The U.S. military is testing various configurations of an innovative helmet, but so far has not perfected a prototype that protects the jaw and face from explosions without creating intense atmospheric pressure around the skull from blast waves, Army Times
Tests by Navy researchers using mannequins show that the Conformal Integrated Protective Headgear System — a helmet that can include a visor and jaw protector — developed by Army engineers is going to need further work because of the shockwave hitch.
Wearing the full-face model of visor and jaw protector may protect the head against an explosion, but tests show that the helmet would absorb ricocheting blast waves creating pressure around the head.
"The military actually has specific criteria that helmets have to meet to be certified for use in ballistic and blunt force. No such criteria exists for pressure because the medical community is still working on what the injury mechanisms are, and we don't know where to set those desirable levels anyway, at this point," said Naval Research Laboratory engineer Daniel Mott, according to Army Times.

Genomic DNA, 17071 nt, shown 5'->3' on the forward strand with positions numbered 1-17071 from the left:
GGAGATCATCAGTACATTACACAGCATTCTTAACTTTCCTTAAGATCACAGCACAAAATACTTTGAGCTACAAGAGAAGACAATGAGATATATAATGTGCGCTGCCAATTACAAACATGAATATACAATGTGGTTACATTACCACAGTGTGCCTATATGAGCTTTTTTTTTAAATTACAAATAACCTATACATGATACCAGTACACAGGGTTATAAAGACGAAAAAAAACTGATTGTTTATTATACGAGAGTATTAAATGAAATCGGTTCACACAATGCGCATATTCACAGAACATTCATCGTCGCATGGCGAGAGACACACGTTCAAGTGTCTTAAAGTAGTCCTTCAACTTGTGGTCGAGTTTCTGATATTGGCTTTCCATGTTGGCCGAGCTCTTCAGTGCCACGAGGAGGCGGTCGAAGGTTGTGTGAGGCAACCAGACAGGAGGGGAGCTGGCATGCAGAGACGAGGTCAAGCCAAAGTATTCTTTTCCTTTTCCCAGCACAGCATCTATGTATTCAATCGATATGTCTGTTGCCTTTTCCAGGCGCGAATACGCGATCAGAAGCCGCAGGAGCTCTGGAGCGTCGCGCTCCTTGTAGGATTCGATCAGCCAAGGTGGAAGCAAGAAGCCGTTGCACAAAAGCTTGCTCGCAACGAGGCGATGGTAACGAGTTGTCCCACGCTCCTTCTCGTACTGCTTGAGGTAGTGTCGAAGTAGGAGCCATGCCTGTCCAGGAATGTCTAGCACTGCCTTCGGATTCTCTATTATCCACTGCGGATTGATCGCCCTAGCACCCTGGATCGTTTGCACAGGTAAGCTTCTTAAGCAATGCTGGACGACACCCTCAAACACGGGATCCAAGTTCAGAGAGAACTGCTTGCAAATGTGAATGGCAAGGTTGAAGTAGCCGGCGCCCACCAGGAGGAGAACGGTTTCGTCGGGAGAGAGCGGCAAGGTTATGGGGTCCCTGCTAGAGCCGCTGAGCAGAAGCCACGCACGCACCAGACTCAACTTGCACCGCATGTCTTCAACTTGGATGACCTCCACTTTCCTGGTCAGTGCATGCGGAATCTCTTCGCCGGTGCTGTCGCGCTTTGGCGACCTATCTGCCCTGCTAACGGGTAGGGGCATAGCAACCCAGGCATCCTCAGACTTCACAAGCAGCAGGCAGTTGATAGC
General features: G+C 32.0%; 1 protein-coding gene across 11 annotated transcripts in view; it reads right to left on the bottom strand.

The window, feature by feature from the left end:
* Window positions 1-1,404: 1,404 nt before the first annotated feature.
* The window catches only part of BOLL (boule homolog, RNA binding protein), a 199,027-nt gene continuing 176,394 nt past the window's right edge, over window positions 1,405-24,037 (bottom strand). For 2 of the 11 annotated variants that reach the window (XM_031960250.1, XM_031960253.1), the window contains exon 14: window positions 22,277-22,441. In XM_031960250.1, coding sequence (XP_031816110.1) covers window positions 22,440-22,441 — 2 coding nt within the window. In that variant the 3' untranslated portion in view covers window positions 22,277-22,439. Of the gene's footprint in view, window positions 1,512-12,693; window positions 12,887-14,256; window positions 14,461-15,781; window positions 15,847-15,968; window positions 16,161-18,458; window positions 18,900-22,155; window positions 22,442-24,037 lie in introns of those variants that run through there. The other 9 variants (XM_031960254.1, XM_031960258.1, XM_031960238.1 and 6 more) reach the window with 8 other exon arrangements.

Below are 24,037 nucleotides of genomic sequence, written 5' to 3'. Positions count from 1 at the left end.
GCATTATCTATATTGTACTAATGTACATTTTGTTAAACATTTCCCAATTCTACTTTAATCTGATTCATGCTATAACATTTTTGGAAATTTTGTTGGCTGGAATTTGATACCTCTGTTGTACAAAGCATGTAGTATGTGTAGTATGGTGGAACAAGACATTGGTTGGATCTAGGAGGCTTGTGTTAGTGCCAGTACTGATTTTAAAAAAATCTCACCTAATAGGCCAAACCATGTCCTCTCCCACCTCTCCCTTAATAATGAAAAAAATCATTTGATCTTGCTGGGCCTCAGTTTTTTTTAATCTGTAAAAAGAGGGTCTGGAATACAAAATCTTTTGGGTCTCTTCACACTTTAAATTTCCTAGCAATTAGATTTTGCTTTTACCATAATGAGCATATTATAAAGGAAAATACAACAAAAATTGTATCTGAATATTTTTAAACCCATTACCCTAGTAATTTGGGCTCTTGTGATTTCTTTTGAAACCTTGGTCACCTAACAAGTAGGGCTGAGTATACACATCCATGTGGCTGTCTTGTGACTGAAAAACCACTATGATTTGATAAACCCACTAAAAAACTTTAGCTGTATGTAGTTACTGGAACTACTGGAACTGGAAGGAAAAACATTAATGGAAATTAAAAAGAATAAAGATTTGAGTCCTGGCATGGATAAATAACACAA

Navy researchers found that pressures on the forehead were higher wearing the jaw protector and with the visor combination than the helmet alone when the blast is in front of the soldier. The forehead would experience two to four atmospheres of pressure.
In the case of a blast coming from behind the soldier, atmospheric pressures on the forehead doubled wearing the combination gear as opposed to just the helmet.
There needs to be a gap between the head and the helmet to deal with "blunt-impact and ballistic-impact protection," but that space also allows blast waves to infiltrate, said Mott.
The ultimate design requires a series of trade-offs. A soldier might opt to wear the visor against bomb fragments despite higher blast-wave pressures, Army Times reported.
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